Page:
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December 24, 2015

The Sacred Tree: Ancient and Medieval Manifestations

sacrtree

The fundamental nature of the tree as a symbol for many communities reflects the historical reality that human beings have always interacted with and depended upon trees for their survival. Trees provided one of the earliest forms of shelter, along with caves, and the bounty of trees, nuts, fruits, and berries, gave sustenance to gatherer-hunter populations. This study has concentrated on the tree as sacred and significant for a particular group of societies, living in the ancient and medieval eras in the geographical confines of Europe, and sharing a common Indo-European inheritance, but sacred trees are found throughout the world, in vastly different cultures and historical periods. Sacred trees feature in the religious frameworks of the Ghanaian Akan, Arctic Altaic shamanic communities, and in China and Japan.

The power of the sacred tree as a symbol is derived from the fact that trees function as homologues of both human beings and of the cosmos. This study concentrates the tree as axis mundi (hub or centre of the world) and the tree as imago mundi (picture of the world). The Greeks and Romans in the ancient world, and the Irish, Anglo-Saxons, continental Germans and Scandinavians in the medieval world, all understood the power of the tree, and its derivative the pillar, as markers of the centre. Sacred trees and pillars dotted their landscapes, and the territory around them derived its meaning from their presence.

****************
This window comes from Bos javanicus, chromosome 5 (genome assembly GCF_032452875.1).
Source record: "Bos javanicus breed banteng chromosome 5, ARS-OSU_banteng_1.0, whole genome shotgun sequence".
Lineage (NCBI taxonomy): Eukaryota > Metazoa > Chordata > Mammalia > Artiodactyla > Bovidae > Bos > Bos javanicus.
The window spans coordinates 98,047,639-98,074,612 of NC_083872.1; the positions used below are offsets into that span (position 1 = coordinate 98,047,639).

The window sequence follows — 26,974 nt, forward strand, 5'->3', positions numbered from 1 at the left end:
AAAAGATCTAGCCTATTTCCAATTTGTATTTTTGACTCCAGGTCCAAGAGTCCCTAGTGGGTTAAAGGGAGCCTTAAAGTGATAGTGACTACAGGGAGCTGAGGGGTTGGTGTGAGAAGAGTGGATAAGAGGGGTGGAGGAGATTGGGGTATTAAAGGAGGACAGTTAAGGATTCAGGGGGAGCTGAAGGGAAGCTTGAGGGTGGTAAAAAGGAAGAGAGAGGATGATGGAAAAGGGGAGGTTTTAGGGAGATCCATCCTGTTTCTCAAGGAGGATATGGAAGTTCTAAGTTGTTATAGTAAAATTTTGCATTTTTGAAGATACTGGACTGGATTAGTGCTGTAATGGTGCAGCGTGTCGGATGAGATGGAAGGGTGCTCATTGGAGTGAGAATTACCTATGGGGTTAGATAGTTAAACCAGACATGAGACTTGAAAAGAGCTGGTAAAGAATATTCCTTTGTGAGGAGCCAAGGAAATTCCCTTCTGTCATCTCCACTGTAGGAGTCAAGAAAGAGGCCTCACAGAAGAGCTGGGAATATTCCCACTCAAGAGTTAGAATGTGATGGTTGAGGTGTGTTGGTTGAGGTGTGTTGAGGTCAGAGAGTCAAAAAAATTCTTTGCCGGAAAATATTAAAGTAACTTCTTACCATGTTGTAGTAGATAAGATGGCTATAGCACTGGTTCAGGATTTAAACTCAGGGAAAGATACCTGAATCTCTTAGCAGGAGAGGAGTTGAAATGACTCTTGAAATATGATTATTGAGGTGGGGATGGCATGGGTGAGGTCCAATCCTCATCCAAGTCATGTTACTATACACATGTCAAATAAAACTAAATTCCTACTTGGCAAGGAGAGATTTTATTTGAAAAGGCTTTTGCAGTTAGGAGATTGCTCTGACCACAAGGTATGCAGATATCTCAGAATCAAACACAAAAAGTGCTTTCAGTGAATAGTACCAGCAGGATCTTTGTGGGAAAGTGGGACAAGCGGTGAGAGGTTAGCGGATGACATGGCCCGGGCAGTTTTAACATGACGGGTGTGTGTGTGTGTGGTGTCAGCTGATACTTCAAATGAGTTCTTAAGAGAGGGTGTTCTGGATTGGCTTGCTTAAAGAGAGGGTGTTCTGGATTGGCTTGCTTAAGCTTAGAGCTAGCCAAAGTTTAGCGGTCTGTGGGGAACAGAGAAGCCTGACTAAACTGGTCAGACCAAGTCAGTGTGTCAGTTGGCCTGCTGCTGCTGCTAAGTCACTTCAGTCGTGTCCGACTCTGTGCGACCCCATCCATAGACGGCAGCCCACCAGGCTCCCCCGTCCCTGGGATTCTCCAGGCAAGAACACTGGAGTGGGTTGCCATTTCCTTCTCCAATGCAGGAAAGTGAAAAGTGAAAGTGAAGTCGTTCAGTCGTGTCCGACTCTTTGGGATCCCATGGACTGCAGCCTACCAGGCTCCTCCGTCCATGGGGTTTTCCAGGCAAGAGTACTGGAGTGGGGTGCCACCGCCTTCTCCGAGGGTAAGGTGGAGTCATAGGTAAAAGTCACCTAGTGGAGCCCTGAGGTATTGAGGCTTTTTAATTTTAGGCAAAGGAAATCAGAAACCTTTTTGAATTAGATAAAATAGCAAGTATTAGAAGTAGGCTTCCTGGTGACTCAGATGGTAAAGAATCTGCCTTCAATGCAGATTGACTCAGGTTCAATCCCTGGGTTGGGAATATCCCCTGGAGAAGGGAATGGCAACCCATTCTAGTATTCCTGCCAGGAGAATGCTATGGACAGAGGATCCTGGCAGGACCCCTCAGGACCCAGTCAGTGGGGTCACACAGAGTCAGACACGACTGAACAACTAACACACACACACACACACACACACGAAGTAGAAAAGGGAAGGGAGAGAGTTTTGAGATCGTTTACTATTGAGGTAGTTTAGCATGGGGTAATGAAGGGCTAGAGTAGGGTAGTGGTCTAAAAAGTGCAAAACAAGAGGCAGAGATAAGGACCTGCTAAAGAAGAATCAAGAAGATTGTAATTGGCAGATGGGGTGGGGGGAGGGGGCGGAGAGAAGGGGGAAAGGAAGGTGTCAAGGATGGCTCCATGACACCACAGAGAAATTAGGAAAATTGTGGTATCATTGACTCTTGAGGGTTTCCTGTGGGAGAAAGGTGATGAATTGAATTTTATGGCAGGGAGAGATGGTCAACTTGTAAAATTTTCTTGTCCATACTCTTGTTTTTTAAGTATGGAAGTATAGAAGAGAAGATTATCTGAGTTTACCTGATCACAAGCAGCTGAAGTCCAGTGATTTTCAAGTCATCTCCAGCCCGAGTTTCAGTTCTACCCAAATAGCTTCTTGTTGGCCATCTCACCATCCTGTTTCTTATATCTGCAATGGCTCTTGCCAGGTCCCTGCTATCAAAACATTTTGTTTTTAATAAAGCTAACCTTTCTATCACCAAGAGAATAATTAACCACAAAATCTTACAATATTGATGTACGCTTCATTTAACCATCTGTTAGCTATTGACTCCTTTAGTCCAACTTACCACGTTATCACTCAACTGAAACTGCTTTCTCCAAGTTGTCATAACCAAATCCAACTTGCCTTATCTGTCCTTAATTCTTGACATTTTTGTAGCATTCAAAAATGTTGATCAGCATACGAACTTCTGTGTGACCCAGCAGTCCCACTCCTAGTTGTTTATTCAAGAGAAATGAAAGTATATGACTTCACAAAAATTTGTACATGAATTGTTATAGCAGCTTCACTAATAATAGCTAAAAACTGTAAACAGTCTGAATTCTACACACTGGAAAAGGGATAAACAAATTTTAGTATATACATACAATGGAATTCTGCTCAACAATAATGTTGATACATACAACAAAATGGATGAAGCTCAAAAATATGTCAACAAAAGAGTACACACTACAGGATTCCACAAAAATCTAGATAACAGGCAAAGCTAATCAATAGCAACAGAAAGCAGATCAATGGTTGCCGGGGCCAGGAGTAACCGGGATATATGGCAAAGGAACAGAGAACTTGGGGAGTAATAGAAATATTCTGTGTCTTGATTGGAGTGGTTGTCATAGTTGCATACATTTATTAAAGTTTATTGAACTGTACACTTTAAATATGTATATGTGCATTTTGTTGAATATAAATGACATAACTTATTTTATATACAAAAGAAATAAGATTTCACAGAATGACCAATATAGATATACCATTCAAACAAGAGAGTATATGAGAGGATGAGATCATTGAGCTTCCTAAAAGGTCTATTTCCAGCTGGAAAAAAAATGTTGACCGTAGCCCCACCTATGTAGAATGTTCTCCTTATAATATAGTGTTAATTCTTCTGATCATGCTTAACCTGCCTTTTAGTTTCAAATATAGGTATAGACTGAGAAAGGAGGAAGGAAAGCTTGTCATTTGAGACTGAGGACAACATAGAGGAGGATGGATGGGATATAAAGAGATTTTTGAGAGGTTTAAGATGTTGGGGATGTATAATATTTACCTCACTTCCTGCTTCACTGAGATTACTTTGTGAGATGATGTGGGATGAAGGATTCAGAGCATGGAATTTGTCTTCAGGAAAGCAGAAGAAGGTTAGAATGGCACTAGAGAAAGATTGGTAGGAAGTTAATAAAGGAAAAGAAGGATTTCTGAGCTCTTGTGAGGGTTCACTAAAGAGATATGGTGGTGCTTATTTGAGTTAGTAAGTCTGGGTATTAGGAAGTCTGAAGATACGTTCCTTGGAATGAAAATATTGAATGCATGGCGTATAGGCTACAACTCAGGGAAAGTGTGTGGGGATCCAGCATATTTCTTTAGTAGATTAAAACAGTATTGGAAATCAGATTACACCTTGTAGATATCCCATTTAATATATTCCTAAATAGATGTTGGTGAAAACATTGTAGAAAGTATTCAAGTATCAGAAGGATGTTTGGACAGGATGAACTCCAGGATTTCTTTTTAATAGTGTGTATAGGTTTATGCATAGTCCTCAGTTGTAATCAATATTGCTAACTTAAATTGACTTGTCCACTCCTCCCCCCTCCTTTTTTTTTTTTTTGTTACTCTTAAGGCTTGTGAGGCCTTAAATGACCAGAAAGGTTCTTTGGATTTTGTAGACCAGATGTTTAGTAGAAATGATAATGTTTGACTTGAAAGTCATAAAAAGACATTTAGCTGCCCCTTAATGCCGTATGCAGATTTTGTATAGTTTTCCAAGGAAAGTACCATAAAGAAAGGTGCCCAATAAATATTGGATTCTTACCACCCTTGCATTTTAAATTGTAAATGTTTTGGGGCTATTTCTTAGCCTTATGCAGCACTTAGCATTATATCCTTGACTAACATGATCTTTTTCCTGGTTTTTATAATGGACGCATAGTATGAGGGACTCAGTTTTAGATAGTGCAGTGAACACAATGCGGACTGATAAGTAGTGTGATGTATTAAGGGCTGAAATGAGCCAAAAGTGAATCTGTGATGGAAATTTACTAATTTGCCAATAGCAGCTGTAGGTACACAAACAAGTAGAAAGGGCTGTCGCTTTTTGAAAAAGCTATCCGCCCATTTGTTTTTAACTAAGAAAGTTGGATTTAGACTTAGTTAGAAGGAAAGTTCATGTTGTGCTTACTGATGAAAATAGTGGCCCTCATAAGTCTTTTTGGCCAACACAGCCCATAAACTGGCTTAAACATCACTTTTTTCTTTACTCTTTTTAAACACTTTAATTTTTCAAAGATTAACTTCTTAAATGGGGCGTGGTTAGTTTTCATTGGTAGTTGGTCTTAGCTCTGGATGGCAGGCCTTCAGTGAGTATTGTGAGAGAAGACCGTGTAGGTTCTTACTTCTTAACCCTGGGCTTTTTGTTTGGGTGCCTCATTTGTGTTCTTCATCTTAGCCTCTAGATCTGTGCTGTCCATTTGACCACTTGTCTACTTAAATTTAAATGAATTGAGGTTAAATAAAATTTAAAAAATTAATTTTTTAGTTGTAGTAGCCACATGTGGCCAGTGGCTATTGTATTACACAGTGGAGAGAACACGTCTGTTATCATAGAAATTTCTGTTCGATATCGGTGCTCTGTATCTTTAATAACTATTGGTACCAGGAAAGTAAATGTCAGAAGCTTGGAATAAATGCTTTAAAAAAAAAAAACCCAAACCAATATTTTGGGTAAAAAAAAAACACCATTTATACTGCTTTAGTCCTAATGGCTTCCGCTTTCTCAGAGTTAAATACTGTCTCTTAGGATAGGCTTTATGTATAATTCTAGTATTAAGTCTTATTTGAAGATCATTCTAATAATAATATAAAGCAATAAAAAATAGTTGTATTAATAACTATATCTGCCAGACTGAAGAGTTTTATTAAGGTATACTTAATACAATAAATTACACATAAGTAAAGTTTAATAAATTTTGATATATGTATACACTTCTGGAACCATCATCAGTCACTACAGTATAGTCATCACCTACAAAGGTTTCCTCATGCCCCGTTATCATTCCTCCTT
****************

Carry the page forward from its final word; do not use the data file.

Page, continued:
Author: Carole M. Cusack
Hardcover: 195 pages
Publisher: Cambridge Scholars Publishing; First edition (May 1, 2011)
Language: English
ISBN-10: 1443828572
ISBN-13: 978-1443828574
PDF 1.70 MB

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